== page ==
Wednesday, March 20, 2013

12 or 20 (second series) questions with Jessica Hiemstra

Jessica Hiemstra is a visual artist and writer living in Toronto. She's is the winner of two Malahat Review Open Season Awards (2011) and the Room Magazine Annual Poetry Contest (2009). She's published two full-length collections, Apologetic for Joy (Goose Lane Editions, 2011) and Self-Portrait Without a Bicycle (Biblioasis, 2012). Like many writers, she's writing a novel she can't see the end of. Like many poets, she goes for long walks. Like many artists, she believes art gives us the courage to live. She has a virtual address:

1 - How did your first book change your life? How does your most recent work compare to your previous? How does it feel different?
Someone told me once that you don’t actually ever have to answer interview questions. That you use them as segues to talk about anything you want to. So, you’re in for it. I spent the months leading up to the release of my first book staring at a water stain on the ceiling realizing I had no choice but to leave my husband and claim my life. I flew back to Canada (where I hadn’t been for nearly 4 years) to read my poems. There I was, launching at Poetry London (Apologetic for Joy, Goose Lane Editions), and I read the first poem in my book and nearly keeled over, which is a bit ironic, given the title:

(Anatomy for the Artist (Standing Posture, Study I)

This book, a cupboard of bones, frames
standing absurdly at attention. Pressed
between the pages of the First Hungarian Edition
I found two wings and antennae. Unanimated
it’s not a moth.

When was the first time I ate an artichoke?

The neck, the mouth, -- A and B, say nothing
about the jaw going slack, an orange
rolling across the floor, the way you peeled
that artichoke, me, starting with my mouth.
Afterward, the friction of your feet,
a small cough, fragments of artichoke
like prawn tailings,

what’s left when the body’s consumed.)

And I saw who I was, how I got there, how to be there. I got my life back. I was what was left after I’d been consumed. And there I was, with proof of what I wanted, who I was and even some tips on how to be her – all bound neatly into a book. It was like I finally got the memo: Hey Hiemstra – you’re here, you silly moth.

I’m terrified that every poem I write is exactly the same as the last. The book that’s just been released with Biblioasis (Self Portrait Without a Bicycle) circles around my regular questions.  You know, love, death, the universe, bees. The usual suspects.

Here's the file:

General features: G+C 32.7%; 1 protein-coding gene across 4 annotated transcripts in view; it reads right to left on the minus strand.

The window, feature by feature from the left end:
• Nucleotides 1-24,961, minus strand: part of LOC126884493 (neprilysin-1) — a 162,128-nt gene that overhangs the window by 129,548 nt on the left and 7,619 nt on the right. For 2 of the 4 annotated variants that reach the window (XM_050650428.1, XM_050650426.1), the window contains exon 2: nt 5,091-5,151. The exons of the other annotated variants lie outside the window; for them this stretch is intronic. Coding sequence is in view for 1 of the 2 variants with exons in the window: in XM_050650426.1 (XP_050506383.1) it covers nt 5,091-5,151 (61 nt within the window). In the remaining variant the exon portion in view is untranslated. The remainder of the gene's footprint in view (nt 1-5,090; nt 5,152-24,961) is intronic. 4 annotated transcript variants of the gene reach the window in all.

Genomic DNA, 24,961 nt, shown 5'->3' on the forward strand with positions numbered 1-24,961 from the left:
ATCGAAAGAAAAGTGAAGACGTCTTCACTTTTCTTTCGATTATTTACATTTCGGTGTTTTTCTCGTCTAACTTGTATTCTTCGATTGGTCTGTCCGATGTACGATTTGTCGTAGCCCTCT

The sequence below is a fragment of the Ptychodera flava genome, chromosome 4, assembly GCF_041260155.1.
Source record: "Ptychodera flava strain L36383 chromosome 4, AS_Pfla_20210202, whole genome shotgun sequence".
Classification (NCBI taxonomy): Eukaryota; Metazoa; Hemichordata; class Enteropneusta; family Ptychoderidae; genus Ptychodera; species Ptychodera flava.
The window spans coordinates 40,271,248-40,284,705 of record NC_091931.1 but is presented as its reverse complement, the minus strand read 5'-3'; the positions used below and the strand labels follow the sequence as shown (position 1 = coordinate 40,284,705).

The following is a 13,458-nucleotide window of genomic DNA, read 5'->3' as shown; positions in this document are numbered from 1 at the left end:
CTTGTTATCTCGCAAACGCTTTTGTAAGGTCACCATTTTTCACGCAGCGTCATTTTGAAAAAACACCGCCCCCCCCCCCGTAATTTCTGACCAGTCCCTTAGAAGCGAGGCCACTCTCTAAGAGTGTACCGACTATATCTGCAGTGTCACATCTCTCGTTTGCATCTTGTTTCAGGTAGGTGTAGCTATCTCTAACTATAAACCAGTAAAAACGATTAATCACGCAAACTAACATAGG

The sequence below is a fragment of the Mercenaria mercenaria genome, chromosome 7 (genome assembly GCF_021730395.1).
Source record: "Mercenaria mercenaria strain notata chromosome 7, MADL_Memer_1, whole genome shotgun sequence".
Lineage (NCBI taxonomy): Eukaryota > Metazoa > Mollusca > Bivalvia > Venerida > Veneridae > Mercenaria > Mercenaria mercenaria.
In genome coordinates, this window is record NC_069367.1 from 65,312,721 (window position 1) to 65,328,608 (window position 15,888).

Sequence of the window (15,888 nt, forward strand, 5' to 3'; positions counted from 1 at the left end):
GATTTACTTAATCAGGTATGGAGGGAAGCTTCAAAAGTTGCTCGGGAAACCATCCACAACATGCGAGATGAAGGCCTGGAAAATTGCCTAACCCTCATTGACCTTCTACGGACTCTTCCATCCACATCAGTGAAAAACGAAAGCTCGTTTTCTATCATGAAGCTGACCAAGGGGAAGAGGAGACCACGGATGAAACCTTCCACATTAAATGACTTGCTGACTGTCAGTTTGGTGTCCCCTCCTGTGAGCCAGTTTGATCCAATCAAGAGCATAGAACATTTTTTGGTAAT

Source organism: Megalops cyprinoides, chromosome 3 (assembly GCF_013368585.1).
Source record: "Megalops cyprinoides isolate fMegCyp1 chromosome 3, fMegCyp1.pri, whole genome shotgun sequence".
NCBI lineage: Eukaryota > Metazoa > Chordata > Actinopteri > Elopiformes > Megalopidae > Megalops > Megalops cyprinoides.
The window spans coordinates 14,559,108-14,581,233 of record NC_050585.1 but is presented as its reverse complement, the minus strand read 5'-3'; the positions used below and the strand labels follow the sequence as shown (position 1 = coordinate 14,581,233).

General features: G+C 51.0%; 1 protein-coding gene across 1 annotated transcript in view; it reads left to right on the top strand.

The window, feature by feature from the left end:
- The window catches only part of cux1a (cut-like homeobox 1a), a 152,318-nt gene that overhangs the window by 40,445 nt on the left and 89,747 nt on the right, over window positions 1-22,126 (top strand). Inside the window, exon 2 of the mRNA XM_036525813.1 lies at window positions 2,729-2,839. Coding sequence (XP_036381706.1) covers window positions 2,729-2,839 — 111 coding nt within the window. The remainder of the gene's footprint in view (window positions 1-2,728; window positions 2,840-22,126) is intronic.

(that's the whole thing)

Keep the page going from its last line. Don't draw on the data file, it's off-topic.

I have now gotten terribly personal. So I have to answer b and c at an emotional distance. Both books have white covers, but one has a snail on the cover.

2 - How did you come to poetry first, as opposed to, say, fiction or non-fiction?
I took a class in university with a wonderful instructor. It was a Canadian poetry survey class. I wrote a few little poems and slipped them to my teacher to find out if they were any good. The next day she made an announcement to the class. She told us to look around, said that one of Canada’s new poets was in the room, but that that person was too shy to be singled out.  Of course, she could have been talking about someone else. But I decided to run with it.

3 - How long does it take to start any particular writing project? Does your writing initially come quickly, or is it a slow process? Do first drafts appear looking close to their final shape, or does your work come out of copious notes?
When I was a kid we had horses. My sister had long blond hair, rode bareback through the forest, full tilt. I, on the other hand, was always nervous that if I didn’t steer, the horse would walk into a tree. As a result, when the horse ran and I felt uncertain, I simply bailed. Yes, I jumped right off a horse that was running full tilt. That’s what I do with a bad poem. If it’s not working, I leap.  If it is working, I hang on, galloping, until the end of the poem.

4 - Where does a poem usually begin for you? Are you an author of short pieces that end up combining into a larger project, or are you working on a "book" from the very beginning?
This brings me back to my terror. I’ve been writing the same poem over and over again for ten years. It goes like this: My God, the universe is beautiful and complicated. Look! And then I make a book out of it. Or a painting. Or, as it turns out right now, a cookbook with my cousin who is a pastry chef called Comfort Food for the Nearly Broken Hearted. It’s going to be poetry and pastry and drawings and, of course, will have a cheeky list of substitutions at the back. Like what do you substitute for hope when you’re all out? Stay tuned.